Some of the shows address the accent stereotype on a wider level. One of my favorite episodes in Kim’s Convenience captures the title Appa character speaking to a Trinidadian character and getting much lost in translation to hilarious effect. There is also the stereotype of Asians being academically inclined. In all three shows, there are characters that challenge this stereotype, such as Benjamin from The Family Law dreaming of becoming a theatre actor or Eddie (in Fresh Off The Boat) being a great hip-hop and sports fan.
The writers of all three sitcoms have managed to take blatant Asian stereotypes and offer a different narrative. This could largely be because the shows are conceptualized and written by Asians themselves.
With these shows making their way into the mainstream of TV comedy as well as on to prime time viewing, we have started to wonder if this is merely a natural progression of globalized societies or a concerted push for immigrant culture to have some exposure in mainstream Western media.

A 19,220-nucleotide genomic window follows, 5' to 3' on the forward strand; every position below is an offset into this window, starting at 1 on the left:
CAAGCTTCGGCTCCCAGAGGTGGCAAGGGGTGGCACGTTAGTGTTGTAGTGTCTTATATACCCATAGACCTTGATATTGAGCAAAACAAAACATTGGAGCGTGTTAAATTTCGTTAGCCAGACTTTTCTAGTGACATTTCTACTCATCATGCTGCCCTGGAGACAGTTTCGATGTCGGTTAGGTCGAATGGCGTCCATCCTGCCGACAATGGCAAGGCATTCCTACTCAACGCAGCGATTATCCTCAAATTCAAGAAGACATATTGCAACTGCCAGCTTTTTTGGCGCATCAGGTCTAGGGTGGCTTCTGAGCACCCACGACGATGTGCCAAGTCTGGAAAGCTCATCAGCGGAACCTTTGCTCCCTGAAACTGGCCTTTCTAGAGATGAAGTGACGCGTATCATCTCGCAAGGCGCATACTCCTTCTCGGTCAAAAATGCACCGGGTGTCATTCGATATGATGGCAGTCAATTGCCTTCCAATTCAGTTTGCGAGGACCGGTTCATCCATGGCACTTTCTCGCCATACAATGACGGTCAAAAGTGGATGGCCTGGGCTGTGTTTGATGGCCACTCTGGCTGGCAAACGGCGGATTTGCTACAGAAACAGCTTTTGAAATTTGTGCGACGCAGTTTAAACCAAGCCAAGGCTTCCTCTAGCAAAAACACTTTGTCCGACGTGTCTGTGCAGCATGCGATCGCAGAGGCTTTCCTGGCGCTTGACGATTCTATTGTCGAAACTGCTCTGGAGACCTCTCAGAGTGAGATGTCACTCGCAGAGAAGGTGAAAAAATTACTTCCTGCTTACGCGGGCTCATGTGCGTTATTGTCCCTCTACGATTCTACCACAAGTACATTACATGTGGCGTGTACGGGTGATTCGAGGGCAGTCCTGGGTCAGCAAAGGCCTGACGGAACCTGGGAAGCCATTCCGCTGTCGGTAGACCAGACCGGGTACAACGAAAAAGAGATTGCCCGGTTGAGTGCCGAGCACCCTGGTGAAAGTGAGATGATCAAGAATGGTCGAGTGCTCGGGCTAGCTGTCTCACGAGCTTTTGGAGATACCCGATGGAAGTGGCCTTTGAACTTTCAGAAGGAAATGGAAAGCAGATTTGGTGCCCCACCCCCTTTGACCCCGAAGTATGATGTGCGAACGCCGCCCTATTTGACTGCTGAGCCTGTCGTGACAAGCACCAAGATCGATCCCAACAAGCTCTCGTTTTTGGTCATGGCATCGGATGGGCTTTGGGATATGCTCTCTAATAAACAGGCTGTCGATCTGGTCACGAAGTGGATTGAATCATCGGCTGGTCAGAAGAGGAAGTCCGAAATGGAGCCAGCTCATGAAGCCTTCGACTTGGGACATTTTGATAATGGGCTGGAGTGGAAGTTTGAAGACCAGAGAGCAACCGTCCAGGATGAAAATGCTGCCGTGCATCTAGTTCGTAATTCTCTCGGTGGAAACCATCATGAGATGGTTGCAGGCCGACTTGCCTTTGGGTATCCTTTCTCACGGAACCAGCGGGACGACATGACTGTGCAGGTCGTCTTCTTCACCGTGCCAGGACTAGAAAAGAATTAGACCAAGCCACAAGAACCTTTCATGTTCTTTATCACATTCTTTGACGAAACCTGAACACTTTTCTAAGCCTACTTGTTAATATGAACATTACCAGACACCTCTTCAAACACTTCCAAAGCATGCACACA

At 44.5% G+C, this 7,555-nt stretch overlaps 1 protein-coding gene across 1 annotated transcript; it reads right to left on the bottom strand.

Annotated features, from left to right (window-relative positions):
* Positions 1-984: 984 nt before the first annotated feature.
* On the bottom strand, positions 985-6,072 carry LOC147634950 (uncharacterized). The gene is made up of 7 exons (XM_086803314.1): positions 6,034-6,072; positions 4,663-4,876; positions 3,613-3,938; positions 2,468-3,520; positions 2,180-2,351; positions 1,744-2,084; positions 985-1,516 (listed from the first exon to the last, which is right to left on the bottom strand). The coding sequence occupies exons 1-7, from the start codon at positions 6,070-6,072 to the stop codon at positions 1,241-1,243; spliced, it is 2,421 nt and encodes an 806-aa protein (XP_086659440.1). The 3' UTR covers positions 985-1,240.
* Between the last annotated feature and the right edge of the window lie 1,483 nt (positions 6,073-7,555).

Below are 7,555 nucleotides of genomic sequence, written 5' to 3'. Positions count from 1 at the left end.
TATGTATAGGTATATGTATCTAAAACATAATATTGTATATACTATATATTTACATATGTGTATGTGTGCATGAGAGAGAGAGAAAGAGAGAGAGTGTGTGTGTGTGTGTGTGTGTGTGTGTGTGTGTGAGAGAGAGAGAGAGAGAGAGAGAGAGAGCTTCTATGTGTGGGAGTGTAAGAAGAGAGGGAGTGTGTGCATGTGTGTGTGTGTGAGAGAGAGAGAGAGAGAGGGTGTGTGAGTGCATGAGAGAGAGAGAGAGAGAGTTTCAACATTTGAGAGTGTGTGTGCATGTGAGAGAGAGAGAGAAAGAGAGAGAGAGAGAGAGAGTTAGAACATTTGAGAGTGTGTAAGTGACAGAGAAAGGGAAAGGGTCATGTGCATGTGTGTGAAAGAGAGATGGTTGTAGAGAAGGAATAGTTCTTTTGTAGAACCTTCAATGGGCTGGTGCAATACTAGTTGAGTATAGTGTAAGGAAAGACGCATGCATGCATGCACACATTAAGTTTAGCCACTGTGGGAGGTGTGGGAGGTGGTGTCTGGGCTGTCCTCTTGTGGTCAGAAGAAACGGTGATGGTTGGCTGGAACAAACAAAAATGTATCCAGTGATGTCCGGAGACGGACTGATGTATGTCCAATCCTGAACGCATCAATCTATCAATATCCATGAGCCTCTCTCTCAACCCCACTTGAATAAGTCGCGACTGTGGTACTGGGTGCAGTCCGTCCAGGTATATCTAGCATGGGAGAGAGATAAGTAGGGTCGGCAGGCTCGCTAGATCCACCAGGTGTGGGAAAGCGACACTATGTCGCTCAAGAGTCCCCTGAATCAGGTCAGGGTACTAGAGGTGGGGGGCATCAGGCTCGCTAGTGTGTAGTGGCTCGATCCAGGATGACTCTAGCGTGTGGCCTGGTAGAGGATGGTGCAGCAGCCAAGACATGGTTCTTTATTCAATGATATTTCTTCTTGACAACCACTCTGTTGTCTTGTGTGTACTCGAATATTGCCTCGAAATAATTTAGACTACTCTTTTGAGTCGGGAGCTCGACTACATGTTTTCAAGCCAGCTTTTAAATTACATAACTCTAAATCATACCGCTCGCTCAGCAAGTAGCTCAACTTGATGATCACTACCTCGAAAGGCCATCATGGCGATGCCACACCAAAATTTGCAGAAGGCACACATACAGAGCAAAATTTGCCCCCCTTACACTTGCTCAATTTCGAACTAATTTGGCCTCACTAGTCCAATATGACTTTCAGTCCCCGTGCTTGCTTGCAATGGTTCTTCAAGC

Perhaps it is a coincidence, but as the Asian presence has started to get stronger in Western Societies, so has the acceptance of Asian-centric themes, characters, and portrayals in the media. More and more immigrant stories have started to emerge, perhaps also because Western societies have started to become aware of, and intrigued by, this demographic with the advent of China as a commercially viable market. Asians are finally starting to emerge and build on their identities as immigrants and, well, own their identities.
And as confidence builds in giving voice to Asian identities, so do its cultural and racial issues. The marginalization of immigrant cultures, whitewashing in the media, offensive racial stereotypes, as well as more intrinsic themes such as the modernization of family values, are making their way into modern Asian-immigrant narratives. The beauty of using the medium of comedy to voice these issues is that they are packaged as more wholesome, more relatable and ultimately lend a more approachable face to the immigrant experience.